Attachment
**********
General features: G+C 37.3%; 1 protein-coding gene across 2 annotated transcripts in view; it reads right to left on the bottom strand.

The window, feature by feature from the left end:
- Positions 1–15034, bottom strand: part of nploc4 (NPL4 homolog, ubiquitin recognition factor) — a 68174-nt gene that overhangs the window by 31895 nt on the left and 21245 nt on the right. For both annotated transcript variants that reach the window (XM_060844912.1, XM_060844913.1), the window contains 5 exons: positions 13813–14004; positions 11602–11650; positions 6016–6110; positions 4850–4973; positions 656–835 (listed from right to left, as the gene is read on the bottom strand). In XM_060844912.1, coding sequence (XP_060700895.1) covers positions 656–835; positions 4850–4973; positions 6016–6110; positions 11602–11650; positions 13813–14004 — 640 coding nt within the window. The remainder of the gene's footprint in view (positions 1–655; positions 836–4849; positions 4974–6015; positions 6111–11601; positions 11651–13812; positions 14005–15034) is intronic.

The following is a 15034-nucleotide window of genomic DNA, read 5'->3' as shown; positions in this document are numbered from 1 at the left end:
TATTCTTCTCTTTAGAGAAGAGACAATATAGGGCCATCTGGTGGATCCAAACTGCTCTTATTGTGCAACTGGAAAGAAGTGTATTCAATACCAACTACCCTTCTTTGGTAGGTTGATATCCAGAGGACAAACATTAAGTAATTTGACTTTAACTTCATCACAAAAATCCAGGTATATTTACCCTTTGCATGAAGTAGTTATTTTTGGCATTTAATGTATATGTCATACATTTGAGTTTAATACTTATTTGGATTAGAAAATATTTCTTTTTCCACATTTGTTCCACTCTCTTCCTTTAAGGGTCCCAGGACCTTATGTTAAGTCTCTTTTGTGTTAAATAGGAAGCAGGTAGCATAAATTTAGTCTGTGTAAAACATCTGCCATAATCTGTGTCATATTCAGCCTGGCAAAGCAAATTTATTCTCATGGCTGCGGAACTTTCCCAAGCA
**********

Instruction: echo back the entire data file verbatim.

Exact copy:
General features: G+C 37.3%; 1 protein-coding gene across 2 annotated transcripts in view; it reads right to left on the bottom strand.

The window, feature by feature from the left end:
- Positions 1–15034, bottom strand: part of nploc4 (NPL4 homolog, ubiquitin recognition factor) — a 68174-nt gene that overhangs the window by 31895 nt on the left and 21245 nt on the right. For both annotated transcript variants that reach the window (XM_060844912.1, XM_060844913.1), the window contains 5 exons: positions 13813–14004; positions 11602–11650; positions 6016–6110; positions 4850–4973; positions 656–835 (listed from right to left, as the gene is read on the bottom strand). In XM_060844912.1, coding sequence (XP_060700895.1) covers positions 656–835; positions 4850–4973; positions 6016–6110; positions 11602–11650; positions 13813–14004 — 640 coding nt within the window. The remainder of the gene's footprint in view (positions 1–655; positions 836–4849; positions 4974–6015; positions 6111–11601; positions 11651–13812; positions 14005–15034) is intronic.

The following is a 15034-nucleotide window of genomic DNA, read 5'->3' as shown; positions in this document are numbered from 1 at the left end:
TATTCTTCTCTTTAGAGAAGAGACAATATAGGGCCATCTGGTGGATCCAAACTGCTCTTATTGTGCAACTGGAAAGAAGTGTATTCAATACCAACTACCCTTCTTTGGTAGGTTGATATCCAGAGGACAAACATTAAGTAATTTGACTTTAACTTCATCACAAAAATCCAGGTATATTTACCCTTTGCATGAAGTAGTTATTTTTGGCATTTAATGTATATGTCATACATTTGAGTTTAATACTTATTTGGATTAGAAAATATTTCTTTTTCCACATTTGTTCCACTCTCTTCCTTTAAGGGTCCCAGGACCTTATGTTAAGTCTCTTTTGTGTTAAATAGGAAGCAGGTAGCATAAATTTAGTCTGTGTAAAACATCTGCCATAATCTGTGTCATATTCAGCCTGGCAAAGCAAATTTATTCTCATGGCTGCGGAACTTTCCCAAGCA